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CTPAT – To Participate or not to Participate

CTPAT

Is your company still on the fence about participating in Customs Trade Partnership Against Terrorism (CTPAT)?

Are these benefits not enticing enough?

  • less CBP examinations
  • front of the line inspections
  • possible exemption from Stratified Exams
  • shorter wait times at the border
  • assignment of a Supply Chain Security Specialist
  • access to the Free and Secure Trade (FAST) Lanes at the land borders
  • a secure supply chain (hence your reputation)

Here are a couple of incentives that may sway your company’s mind: Trusted Trader status and the loss of business opportunities.

Trusted Trader Status

Trusted Trader is the integration of the CTPAT and (ISA) Importer Self-Assessment Program. Although Trusted Trader status is not operational yet, it may be as early as the fall of 2018.

This status will consist of multiple tiers, and importers who participate in both CTPAT and ISA will be at the highest tier and have the maximum Trusted Trader status. Currently, an importer cannot apply for ISA unless they are CTPAT certified. Participating in CTPAT is the first level of Trusted Trader status and the first step to gaining the full benefits listed above.

A Loss of Business Opportunities

U.S. Customs strongly advises all CTPAT partners to encourage their business partners to participate in CTPAT. Many importers have taken this message to heart and are requiring importers they purchase from domestically to also be CTPAT certified, in order to do business with them. Why? A well-recognized company does not want to be linked with a supplier who experienced a security breach within their supply chain, no matter how small the supplier.

As U.S. Customs continues to mutually recognize the supply chain security programs of other countries*, we are seeing more foreign participants requiring their international trade partners to participate in their own country’s supply chain security program. Foreign manufacturers understand inspection of their cargo is minimal when their entire supply chain is certified in mutually recognized supply chain programs, resulting in quicker processing time of their cargo and availability of their product in the market.

Doing business with companies certified in mutually recognized supply chain programs lessens the burden of work when assessing your supply chain. You don’t have to assess a business partner that is already certified in a supply chain program–they’ve already done that for you, and their Customs agency has confirmed that they’ve done their due diligence by certifying and validating them.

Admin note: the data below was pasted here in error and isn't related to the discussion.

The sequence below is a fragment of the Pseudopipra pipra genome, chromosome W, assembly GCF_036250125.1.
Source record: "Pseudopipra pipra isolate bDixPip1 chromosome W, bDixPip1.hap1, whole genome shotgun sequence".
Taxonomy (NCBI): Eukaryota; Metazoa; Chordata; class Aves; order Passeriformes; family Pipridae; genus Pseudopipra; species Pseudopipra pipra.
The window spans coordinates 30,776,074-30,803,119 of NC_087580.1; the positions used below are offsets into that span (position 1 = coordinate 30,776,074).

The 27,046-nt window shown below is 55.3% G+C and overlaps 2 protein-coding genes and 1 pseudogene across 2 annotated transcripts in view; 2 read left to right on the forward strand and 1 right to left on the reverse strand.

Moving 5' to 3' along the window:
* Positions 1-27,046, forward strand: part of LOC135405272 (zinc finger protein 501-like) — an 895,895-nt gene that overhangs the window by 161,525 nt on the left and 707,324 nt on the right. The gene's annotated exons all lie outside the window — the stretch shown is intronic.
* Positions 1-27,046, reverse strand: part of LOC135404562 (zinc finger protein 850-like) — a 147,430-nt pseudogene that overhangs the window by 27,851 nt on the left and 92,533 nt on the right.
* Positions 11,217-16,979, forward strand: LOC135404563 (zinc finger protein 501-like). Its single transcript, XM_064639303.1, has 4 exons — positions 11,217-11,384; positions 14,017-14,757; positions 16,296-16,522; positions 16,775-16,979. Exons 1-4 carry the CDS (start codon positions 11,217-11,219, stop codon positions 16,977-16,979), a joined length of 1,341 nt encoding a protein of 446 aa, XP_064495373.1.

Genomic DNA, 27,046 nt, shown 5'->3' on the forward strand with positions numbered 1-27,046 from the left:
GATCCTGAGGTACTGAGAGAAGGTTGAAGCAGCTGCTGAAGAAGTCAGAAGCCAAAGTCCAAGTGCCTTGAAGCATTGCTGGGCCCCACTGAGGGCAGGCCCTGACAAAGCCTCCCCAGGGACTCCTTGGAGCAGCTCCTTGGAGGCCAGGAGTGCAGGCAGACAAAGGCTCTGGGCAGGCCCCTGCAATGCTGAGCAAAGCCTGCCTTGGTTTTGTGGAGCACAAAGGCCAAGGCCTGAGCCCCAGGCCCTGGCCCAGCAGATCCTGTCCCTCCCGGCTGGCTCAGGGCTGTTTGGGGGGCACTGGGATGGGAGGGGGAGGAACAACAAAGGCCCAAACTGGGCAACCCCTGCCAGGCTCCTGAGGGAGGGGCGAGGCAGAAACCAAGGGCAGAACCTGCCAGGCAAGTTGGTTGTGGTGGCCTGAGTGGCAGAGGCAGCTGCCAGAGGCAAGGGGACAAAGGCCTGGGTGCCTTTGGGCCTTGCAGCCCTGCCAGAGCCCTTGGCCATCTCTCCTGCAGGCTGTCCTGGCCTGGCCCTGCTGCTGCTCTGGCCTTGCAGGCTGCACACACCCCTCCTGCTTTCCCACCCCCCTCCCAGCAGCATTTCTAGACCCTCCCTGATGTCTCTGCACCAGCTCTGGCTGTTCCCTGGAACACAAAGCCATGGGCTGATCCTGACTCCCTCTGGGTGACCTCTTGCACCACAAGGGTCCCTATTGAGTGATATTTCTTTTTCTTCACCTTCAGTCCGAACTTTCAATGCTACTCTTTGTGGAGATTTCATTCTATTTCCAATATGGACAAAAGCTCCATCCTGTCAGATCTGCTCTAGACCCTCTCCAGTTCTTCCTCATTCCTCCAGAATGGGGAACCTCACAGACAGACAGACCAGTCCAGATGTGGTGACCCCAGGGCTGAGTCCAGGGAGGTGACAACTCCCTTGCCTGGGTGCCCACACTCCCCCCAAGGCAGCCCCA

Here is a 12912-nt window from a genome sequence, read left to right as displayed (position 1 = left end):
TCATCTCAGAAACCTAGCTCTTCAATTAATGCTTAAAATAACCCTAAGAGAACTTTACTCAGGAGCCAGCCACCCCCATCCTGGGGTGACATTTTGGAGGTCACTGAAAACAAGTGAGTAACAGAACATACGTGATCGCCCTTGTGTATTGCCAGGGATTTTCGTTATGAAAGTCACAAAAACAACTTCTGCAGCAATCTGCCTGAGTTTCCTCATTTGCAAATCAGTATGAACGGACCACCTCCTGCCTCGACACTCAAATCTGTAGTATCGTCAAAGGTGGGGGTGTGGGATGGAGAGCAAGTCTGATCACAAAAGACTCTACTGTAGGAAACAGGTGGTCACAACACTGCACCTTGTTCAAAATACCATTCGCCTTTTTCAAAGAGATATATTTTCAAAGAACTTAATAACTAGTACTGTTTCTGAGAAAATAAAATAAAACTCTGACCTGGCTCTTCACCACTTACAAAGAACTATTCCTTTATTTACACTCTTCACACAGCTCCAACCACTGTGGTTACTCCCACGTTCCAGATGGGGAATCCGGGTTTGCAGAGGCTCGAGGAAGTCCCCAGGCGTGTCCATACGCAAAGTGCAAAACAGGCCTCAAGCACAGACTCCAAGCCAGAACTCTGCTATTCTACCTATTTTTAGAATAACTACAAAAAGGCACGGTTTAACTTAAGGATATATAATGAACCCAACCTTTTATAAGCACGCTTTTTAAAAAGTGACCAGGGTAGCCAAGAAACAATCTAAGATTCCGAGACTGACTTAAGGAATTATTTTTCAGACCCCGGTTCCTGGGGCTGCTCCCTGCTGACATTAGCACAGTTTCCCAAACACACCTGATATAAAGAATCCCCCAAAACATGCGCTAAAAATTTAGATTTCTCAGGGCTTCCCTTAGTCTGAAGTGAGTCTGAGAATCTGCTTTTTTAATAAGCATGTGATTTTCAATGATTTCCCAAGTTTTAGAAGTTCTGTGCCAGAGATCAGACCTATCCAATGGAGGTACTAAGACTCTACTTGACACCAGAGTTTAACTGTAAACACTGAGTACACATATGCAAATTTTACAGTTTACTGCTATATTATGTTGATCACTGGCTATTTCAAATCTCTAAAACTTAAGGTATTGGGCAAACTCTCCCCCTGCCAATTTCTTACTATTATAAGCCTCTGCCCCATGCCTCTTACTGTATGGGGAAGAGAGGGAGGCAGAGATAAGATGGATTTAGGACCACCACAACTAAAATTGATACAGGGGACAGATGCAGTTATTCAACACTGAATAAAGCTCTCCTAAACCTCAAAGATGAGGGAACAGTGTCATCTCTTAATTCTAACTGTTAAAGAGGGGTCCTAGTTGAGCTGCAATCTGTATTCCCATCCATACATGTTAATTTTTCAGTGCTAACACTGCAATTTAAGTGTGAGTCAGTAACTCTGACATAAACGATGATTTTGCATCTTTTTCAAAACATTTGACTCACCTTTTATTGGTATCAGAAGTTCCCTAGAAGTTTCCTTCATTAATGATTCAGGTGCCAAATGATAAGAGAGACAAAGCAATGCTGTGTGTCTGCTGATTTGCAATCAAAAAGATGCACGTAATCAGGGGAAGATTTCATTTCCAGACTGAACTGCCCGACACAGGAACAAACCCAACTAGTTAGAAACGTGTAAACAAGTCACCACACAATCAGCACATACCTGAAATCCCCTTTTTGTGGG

Instead of thinking about whether your company should participate in C-TPAT, ask yourself this: can we afford additional exams because we are not a Trusted Trader? Can we afford to lose business opportunities because we aren’t certified?

*U.S. Customs & Border Protection mutually recognizes the following foreign supply chain programs: Canada, Dominican Republic, EU, Israel, Japan, Jordan, Korea, Mexico, New Zealand, Singapore, and Taiwan.

By Beverley Seif, Vice President and General Manager

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China Goes Head-to-Head with Additional Tariffs on U.S. Goods

China goes head to head 580

In response to the Trump administration’s recent proposed tariffs on $200 billion worth of Chinese goods, China has announced their own proposed list of additional 10 percent tariffs. Some of the major items by value on this 10 percent tariff list are food preparations, lasers other than laser diodes, and cast glass sheets.

These are China’s current lists of U.S. goods to be affected by tariffs.

The implementation dates will be announced separately, according to China’s announcement. However, it has been confirmed  that the 25 percent tariffs on additional $16 billion worth of imports from the U.S. will be imposed August 23.

International Trade Centre Data tweeted that China has removed crude oil and some chemicals from its updated $16 billion retaliation list and has added items such as cars, waste products, coal, and medical instruments.

If you have questions about these tariffs and how they may affect your business, reach out to your Mohawk customer service representative.

By Danielle Leonard

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USTR Announces Official Second List of Section 301 Tariffs

Second list of section 301 tariffs 580

The Office of the United States Trade Representative (USTR) has finalized list two of Section 301 tariffs on Chinese products. The list contains 279 tariff lines—about $16 billion worth of imports from China—and will be subject to a 25 percent additional tariff. Customs will start collecting these additional duties on August 23, 2018. A Federal Register notice will also announce a process to request product exclusions for items subject to these additional duties.

If you have questions about these tariffs and how they may affect your business, reach out to your Mohawk customer service representative.

You can find the official announcement here.

Section 301 Product Exclusion Request Form

By Danielle Leonard

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